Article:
The Museum of Science Industry is again showing Lisa Snyder's massively ambitious virtual tour of Chicago's 1893 White City. Snyder began the project as a way to showcase UCLA's urban simulation team's software technology. She previously showed the project in 2005, when I saw it. I was blown away with how, even at that early stage, it was beginning to provide a very detailed and visceral view of what the square-mile exhibition was like. According to great story by William Muller in Thursday's Chicago Tribune, Snyder has added 10 state pavilions and the fair's giant Ferris Wheel as part of filling out a complete portrait of the project. I think Snyder should get in touch for the Sim City people about supporting the project by licensing some of her virtual images of the fair's structures for their next edition..
Chicago historian extraordinare Tim Samuelson told the Trib that although he's been collecting books, photos and maps on the fair since he was a child, he now realizes "I never had a sense of what the fair was really like until I saw Lisa's presentation." He was especially impressed in finding how renegade architect Louis Sullivan rebelled against the whites-only mandate not only with the famous "Golden Door" entrance he designed for his Transportation Building, but by painting the whole thing a bright red.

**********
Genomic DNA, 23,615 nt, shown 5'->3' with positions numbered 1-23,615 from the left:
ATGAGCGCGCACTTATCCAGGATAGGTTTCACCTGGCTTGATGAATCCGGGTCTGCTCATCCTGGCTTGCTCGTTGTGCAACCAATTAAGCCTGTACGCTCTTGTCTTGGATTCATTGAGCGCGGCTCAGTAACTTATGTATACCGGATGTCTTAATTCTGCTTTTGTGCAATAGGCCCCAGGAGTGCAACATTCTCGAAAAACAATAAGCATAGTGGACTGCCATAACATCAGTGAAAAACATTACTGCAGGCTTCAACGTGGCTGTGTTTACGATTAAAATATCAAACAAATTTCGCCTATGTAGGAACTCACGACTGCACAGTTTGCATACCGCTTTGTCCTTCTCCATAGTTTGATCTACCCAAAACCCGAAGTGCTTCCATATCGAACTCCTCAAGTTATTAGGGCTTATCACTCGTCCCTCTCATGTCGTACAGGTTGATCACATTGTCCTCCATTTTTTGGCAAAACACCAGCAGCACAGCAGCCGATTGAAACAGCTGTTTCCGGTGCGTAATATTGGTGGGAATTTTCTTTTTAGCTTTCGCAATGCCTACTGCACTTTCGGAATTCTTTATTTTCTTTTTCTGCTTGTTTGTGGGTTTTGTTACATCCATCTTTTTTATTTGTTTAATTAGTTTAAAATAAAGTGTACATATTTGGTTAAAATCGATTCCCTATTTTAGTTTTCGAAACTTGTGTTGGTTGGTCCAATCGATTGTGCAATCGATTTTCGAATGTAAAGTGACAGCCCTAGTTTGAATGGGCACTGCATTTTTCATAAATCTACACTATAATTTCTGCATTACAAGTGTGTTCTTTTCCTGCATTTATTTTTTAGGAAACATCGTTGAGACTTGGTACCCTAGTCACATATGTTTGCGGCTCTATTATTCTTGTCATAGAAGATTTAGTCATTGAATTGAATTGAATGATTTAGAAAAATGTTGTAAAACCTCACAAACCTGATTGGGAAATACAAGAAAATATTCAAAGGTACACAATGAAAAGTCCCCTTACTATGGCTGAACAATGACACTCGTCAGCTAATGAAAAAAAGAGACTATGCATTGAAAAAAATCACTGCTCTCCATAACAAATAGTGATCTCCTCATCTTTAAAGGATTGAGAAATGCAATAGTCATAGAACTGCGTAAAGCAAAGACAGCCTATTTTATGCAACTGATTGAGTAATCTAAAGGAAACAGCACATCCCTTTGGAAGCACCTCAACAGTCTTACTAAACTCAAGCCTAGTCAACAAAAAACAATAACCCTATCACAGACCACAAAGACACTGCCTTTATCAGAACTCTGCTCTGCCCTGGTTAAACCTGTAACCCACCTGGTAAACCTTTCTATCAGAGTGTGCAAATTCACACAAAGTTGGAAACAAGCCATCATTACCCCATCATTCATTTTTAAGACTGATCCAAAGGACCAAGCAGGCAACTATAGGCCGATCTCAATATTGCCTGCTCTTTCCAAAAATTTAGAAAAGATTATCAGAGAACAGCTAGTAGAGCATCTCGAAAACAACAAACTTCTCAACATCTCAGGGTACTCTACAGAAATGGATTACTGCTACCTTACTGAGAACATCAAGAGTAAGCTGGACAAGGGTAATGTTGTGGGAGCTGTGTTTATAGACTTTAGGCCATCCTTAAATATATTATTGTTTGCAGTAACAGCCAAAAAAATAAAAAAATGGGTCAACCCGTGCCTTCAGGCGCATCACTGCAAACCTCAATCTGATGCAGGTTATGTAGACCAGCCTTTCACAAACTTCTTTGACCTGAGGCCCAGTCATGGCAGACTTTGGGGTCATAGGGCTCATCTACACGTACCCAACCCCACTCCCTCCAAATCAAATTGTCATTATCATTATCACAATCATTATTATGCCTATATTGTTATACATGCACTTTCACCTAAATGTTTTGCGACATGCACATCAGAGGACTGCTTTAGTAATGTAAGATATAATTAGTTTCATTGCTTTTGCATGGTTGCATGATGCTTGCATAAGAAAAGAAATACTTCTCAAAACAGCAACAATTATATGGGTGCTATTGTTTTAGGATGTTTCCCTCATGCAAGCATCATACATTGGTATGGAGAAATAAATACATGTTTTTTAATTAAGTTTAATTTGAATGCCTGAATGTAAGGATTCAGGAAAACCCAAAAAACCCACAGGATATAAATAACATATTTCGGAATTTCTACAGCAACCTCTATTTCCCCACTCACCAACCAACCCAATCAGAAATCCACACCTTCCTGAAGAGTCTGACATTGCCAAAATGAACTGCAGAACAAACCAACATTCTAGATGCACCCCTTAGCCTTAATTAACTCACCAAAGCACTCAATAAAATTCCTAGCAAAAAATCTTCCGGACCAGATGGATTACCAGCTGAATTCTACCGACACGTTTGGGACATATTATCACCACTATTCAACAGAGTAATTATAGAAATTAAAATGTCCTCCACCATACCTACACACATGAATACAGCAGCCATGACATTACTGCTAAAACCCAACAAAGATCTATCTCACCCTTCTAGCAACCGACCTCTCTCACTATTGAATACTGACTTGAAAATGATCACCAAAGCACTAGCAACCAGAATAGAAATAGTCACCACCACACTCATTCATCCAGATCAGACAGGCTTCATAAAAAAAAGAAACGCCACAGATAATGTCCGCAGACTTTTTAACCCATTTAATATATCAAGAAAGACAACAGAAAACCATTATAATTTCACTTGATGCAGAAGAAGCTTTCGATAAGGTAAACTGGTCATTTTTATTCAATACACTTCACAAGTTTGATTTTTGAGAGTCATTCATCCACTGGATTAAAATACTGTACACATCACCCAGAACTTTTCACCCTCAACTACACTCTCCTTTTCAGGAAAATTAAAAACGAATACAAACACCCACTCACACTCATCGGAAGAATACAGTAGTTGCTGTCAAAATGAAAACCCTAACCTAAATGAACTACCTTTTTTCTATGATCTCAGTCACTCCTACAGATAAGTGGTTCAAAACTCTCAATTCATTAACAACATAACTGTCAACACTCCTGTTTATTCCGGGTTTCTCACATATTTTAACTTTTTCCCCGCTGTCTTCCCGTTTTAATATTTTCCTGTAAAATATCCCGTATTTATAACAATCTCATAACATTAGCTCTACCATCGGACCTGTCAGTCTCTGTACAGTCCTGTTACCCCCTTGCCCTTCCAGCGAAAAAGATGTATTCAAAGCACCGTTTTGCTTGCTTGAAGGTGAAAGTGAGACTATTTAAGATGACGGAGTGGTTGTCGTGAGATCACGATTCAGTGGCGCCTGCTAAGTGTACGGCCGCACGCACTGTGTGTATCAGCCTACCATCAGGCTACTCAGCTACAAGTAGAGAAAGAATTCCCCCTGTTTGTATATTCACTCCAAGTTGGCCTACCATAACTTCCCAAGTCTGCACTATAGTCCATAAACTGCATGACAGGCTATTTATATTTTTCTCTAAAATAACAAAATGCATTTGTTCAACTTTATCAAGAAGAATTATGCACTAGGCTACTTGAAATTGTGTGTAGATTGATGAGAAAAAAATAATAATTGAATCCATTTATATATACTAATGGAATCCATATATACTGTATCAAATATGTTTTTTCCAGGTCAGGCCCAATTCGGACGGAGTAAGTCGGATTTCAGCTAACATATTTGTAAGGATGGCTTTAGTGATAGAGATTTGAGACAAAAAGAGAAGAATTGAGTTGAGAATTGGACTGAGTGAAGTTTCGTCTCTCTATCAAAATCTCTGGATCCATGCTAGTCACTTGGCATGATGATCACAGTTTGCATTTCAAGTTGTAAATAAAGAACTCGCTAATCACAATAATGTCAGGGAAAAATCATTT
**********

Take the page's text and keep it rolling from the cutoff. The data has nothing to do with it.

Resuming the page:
Over the weekend, the presentation will be given 19 times in the MSI's auditorium. You have four more chances to see it on Sunday, five on Monday, with only 220 seats available for each showing. Snyder and Samuelson appear to be presenting every one if them. Didn't that kind of grueling five-a-day schedule get outlawed after vaudeville died?
Because of the complexity of the simulation, it could well be a while before it's shown here again. Museum admission gets you in, first-come, first-served. See it if you can. Info here.
If you want to go get there early, before they open. I tried getting in today (Sunday) after seeing this entry. I get there at 1130 (1/2 hour after opening) and there were no more openings. I might try to go tomorrow only if I can get there well before they open.
Why can't they make this a regular exhibit, given the significance of this presentation to the MSI site? I hope they reconsider.
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